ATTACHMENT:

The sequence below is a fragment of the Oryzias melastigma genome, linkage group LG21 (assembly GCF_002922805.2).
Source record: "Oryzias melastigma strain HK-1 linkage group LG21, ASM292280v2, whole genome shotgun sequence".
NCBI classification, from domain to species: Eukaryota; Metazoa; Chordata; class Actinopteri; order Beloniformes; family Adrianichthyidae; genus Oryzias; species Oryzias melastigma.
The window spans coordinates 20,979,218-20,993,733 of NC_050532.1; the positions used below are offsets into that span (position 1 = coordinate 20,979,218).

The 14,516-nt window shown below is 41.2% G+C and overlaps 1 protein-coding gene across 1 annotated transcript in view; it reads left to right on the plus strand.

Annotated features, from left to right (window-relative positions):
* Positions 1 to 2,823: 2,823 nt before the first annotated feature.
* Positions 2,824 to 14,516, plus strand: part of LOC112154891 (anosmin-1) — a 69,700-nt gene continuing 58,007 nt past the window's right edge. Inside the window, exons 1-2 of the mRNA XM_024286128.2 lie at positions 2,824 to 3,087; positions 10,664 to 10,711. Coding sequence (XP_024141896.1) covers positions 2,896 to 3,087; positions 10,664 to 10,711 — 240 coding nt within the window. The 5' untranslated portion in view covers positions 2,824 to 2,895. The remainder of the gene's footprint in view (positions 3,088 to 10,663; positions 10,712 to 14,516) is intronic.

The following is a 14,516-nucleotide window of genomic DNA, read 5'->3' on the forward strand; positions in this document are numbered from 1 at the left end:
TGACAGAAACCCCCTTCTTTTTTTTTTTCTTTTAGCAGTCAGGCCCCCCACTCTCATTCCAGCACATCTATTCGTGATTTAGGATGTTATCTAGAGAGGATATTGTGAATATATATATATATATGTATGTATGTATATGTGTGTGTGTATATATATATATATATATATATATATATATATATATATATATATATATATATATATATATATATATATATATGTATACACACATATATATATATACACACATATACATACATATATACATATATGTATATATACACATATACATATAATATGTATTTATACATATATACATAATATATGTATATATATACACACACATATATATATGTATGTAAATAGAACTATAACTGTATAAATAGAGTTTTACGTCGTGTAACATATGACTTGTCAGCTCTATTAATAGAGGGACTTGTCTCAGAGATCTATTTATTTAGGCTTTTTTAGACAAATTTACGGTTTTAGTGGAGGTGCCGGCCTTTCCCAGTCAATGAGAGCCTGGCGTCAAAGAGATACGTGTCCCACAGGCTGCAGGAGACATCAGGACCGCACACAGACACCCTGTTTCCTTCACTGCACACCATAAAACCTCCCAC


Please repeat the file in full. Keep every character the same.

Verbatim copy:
The sequence below is a fragment of the Oryzias melastigma genome, linkage group LG21 (assembly GCF_002922805.2).
Source record: "Oryzias melastigma strain HK-1 linkage group LG21, ASM292280v2, whole genome shotgun sequence".
NCBI classification, from domain to species: Eukaryota; Metazoa; Chordata; class Actinopteri; order Beloniformes; family Adrianichthyidae; genus Oryzias; species Oryzias melastigma.
The window spans coordinates 20,979,218-20,993,733 of NC_050532.1; the positions used below are offsets into that span (position 1 = coordinate 20,979,218).

The 14,516-nt window shown below is 41.2% G+C and overlaps 1 protein-coding gene across 1 annotated transcript in view; it reads left to right on the plus strand.

Annotated features, from left to right (window-relative positions):
* Positions 1 to 2,823: 2,823 nt before the first annotated feature.
* Positions 2,824 to 14,516, plus strand: part of LOC112154891 (anosmin-1) — a 69,700-nt gene continuing 58,007 nt past the window's right edge. Inside the window, exons 1-2 of the mRNA XM_024286128.2 lie at positions 2,824 to 3,087; positions 10,664 to 10,711. Coding sequence (XP_024141896.1) covers positions 2,896 to 3,087; positions 10,664 to 10,711 — 240 coding nt within the window. The 5' untranslated portion in view covers positions 2,824 to 2,895. The remainder of the gene's footprint in view (positions 3,088 to 10,663; positions 10,712 to 14,516) is intronic.

The following is a 14,516-nucleotide window of genomic DNA, read 5'->3' on the forward strand; positions in this document are numbered from 1 at the left end:
TGACAGAAACCCCCTTCTTTTTTTTTTTCTTTTAGCAGTCAGGCCCCCCACTCTCATTCCAGCACATCTATTCGTGATTTAGGATGTTATCTAGAGAGGATATTGTGAATATATATATATATATGTATGTATGTATATGTGTGTGTGTATATATATATATATATATATATATATATATATATATATATATATATATATATATATATATATATATATATATGTATACACACATATATATATATACACACATATACATACATATATACATATATGTATATATACACATATACATATAATATGTATTTATACATATATACATAATATATGTATATATATACACACACATATATATATGTATGTAAATAGAACTATAACTGTATAAATAGAGTTTTACGTCGTGTAACATATGACTTGTCAGCTCTATTAATAGAGGGACTTGTCTCAGAGATCTATTTATTTAGGCTTTTTTAGACAAATTTACGGTTTTAGTGGAGGTGCCGGCCTTTCCCAGTCAATGAGAGCCTGGCGTCAAAGAGATACGTGTCCCACAGGCTGCAGGAGACATCAGGACCGCACACAGACACCCTGTTTCCTTCACTGCACACCATAAAACCTCCCAC